The Mix

News, stories, and tips for salad bar success.

Spreading Fresh Fruits and Veggies District-Wide

The mission of a Director of Nutrition Services to bring salad bars to students of all ages.

By Faith Akgun

When Kayla Leu joined Iowa’s Bettendorf Community School District as Director of Nutrition Services, there were already existing salad bars* in the district’s middle and high schools. She quickly set out to provide the same resource for the district’s elementary schools as well. By 2017 she had made great progress, receiving four salad bars from Salad Bar to Schools and successfully incorporating them into the district’s meal program.

  • District Size: 4,586 students
  • Number of Schools in District: 8
  • F/R Percentage: 32.5%
  • District ADP: 50%

When the idea of salad bars at the elementary schools was first in the works, a meeting was held with cafeteria staff. Initially, the staff had concerns, worrying they wouldn’t have enough time to prep or that they would have trouble ensuring students were taking appropriate portions of fruits and vegetables. However, they took solace in the fact that the middle and high schools had experienced such success with their salad bars. As the salad bars were implemented at the elementary schools, staff quickly realized their work load did not increase. In fact, the salad bar allowed them to prep fruits and vegetables in bulk rather than in pre-portioned plastic cups. By eliminating the pre-portioned cups, they were also able to reduce their waste stream.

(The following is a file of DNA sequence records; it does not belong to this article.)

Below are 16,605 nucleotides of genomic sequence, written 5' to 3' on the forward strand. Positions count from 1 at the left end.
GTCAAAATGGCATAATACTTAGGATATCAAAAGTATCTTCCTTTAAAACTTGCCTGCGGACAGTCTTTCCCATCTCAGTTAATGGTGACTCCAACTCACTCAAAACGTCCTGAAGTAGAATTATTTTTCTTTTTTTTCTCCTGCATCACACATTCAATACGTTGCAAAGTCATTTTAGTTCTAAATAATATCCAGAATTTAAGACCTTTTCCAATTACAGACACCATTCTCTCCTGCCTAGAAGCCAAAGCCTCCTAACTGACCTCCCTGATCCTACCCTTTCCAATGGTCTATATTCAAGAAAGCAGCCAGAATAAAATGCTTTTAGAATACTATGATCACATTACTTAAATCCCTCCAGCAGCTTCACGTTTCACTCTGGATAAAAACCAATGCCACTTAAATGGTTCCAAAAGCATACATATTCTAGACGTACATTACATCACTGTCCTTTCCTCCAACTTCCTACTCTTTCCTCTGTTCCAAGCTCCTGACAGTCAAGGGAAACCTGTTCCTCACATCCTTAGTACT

When the district introduced the salad bars to the elementary schools, Director Leu strategically organized the salad bars to keep students moving through the lines as quickly as possible. First, students receive their main entrée. Then they go through the salad bar line and serve themselves a variety of fresh produce. A staff member stands at the end of the line to make sure students take the appropriate portions of fresh fruits and vegetables. At first, the line moved slowly as the students got used to the salad bar. Within a few days though, the students got the hang of the salad bar, and the line returned to normal speed. Director Leu recounts, “The staff and the students took to the salad bar line quickly. We were all pleasantly surprised to see how quickly the operation picked up speed amongst our elementary schools.”

The district also cycles out their menus throughout the schools to help streamline their service and procurement process. Monday’s menu at the elementary school is Tuesday’s menu at the middle school and high school. Each day, there are at least two varieties of fruits and two varieties of vegetables at the salad bar. Some of the students’ favorites include fresh strawberries and grapes.

Director Leu has been very pleased with the Salad Bars to Schools grant experience and the way the students have responded to the new salad bars. They love exploring the choices available to them on the salad bar and having the agency to serve themselves. She explains, “They enjoy making their own choices. This is something they get to control and do on their own. If they want all grapes, or if they want strawberries and broccoli, they can make that decision. The kids love the independence to choose what they want to put on their tray.” Director Leu is in the process of applying for Salad Bar to Schools grants for the remainder of the district’s elementary schools, and she looks forward to having salad bars in all schools.

*The Salad Bars 2 Schools grants in Bettendorf Community School District were made possible by donations from Warden Hutterian Brethren and Potatoes USA.